AP residents, city officials find Folks’ departure bittersweet

Finance Director Cady assumes interim administrator role

By TEREASA NIMS
Sunday Times Newspapers

ALLEN PARK – Residents and some council members are joyful that former City Administrator Karen Folks was officially ousted from her post Thursday afternoon, but find the estimated lump sum payout of $70,000 to get her out of town quite bitter.

Financial Director Robert Cady was appointed Interim City Administrator.

“She’s been incompetent since the day she started,” former Mayor Richard Huebler said during a special Receivership Transition Advisory Board meeting Thursday. “I’m appalled we are giving her a severance package to get her out of town.”

City Council members voted 5-2 March 5 to approve the six-month severance pay of $47,500 and another $24,000 that she and the city paid in toward her retirement and other reimbursements and entitlements.

“She was in a position to help the city out,” said resident Charles Schumacher after the special RTAB meeting, which held its regularly scheduled meeting the week before in Lansing instead of in Allen Park.

Schumacher said Folks made all these cuts to the police and fire department then showed the kind of person she really was by holding the city’s “feet to the fire” and taking every dime she could.

Former Emergency Manager Joyce Parker, who hired Folks as the city administrator and Cady as finance director, made the motion to sever Folks’ employment. However, she voted against Cady as interim city administrator.

She did not elaborate on why despite being questioned about it by Huebler and Councilman Angelo DeGiulio. Huebler said the whole chain of events is costing him his confidence in government.

Cady wasn’t available for comment Thursday and it’s unknown if he will put his hat in for the permanent city administrator job, which hadn’t been posted on the city’s website as of press time.

Resident Ray McGusson told RTAB members he hopes this time they get it right when hiring a permanent city administrator. He said that according to city ordinance the person should have tact, work well with the public, have good oral and written skills and communicate, saying that Folks had none of that.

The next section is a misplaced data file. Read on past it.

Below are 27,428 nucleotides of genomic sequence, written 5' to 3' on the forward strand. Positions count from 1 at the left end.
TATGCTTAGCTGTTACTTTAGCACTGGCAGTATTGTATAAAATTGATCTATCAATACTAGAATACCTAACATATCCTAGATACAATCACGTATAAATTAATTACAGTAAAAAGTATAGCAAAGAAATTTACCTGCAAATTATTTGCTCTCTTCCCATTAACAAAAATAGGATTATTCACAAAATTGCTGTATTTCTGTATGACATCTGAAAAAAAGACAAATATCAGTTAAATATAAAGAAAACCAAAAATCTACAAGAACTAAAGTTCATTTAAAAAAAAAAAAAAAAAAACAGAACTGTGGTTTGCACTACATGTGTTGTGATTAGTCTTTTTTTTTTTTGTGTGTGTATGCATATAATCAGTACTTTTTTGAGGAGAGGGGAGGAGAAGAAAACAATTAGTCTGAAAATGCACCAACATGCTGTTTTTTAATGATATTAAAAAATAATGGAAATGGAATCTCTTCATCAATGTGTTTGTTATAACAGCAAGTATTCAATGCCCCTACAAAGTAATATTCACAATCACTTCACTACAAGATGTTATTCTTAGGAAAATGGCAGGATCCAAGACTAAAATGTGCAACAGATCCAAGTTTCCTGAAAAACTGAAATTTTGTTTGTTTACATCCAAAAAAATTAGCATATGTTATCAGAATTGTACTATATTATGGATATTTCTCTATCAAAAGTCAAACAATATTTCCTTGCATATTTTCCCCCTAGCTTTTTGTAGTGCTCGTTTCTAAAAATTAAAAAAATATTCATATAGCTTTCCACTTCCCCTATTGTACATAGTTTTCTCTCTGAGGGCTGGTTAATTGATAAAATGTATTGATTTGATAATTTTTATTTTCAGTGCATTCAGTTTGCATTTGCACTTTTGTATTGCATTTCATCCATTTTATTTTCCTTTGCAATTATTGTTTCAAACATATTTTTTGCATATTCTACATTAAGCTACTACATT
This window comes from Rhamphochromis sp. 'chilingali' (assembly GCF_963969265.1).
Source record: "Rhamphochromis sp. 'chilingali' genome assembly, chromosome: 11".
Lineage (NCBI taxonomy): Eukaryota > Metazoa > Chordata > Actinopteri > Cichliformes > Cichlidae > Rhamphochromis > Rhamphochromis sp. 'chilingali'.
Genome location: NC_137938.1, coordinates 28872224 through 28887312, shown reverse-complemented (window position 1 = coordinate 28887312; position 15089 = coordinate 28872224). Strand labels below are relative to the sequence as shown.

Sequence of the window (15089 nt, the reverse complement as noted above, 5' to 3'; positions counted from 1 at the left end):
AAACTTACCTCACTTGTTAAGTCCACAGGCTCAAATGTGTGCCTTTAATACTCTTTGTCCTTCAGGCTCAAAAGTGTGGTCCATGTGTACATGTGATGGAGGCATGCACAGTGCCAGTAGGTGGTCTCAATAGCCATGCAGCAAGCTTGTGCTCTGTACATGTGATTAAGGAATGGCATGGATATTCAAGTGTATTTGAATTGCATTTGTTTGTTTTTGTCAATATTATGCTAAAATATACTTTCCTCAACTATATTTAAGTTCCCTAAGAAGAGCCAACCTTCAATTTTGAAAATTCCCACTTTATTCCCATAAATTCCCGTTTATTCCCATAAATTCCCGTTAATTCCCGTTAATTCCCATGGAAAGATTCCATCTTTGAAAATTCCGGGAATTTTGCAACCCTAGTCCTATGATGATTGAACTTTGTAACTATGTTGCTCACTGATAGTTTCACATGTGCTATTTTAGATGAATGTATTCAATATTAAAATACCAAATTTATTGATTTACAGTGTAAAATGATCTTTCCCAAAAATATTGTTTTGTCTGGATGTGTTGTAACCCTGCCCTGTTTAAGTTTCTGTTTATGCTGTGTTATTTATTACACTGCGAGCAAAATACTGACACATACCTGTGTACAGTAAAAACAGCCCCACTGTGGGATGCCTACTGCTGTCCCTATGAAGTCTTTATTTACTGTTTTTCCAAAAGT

McGusson also said RTAB members are out of touch with the city. He said the residents need help and asked the board to help them give more power to their elected officials.

Ironically, after McGusson spoke RTAB member Suzanne Schafer called the next person for public comments which was DeGiulio. She couldn’t pronounce his last name, which drew criticism from residents.

“He’s an elected official and she couldn’t even pronounce his last name,” Schumacher said.

“Yep. They are in touch with what is going on here,” someone heckled from the middle of the audience.

When DeGiulio spoke, he told a story of Folks’ tenure.

“She’s been intimidated, harassed and she was bullied – and it came from our table,” he said. “This may not be a popular thing to say.”

DeGiulio later said he hoped no one thought he was “grandstanding.”

Resident Nancy Simmonds was outraged with the $70,000 payout.

“Even though it was proven this termination was for just cause, you are making us endure the cost,” Simmonds said to RTAB members.

The complaints continued from residents who were beyond belief that the city had to endure such a cost for someone they deemed so incompetent.

Resident Mike Mullins asked that they remove the severance package deal for the next city administrator. Resident Gail McLeod said the severance package was “reward(ing) incompetence” and showed disrespect to the city along with cronyism.

Some residents were even more saddened to learn, Folks isn’t really gone. She will stay on to assist with bond negations regarding the former Unity Studio project at a maximum of 10 hours a week at her current salary of about $55 an hour.

“She may seem incompetent,” said one woman in the audience, “but she sure has found a way to milk a financially strapped city.”

(Tereasa Nims can be reached at tnims@bewickpublications.com)